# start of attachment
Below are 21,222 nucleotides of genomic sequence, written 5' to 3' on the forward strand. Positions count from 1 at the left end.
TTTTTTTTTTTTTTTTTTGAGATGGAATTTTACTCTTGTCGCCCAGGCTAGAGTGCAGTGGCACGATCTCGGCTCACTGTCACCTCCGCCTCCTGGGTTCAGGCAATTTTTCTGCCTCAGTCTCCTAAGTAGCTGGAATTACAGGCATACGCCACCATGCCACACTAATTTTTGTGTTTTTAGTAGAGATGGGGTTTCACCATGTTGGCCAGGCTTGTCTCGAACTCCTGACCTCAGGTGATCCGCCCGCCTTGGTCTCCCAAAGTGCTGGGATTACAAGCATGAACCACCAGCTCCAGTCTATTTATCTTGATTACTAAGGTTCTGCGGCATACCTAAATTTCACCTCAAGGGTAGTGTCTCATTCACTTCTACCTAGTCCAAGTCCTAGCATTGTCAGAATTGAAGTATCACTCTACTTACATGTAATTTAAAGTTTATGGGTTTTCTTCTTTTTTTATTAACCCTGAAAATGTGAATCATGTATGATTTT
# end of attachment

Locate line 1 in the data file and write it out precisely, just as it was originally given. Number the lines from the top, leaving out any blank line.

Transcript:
Below are 21,222 nucleotides of genomic sequence, written 5' to 3' on the forward strand. Positions count from 1 at the left end.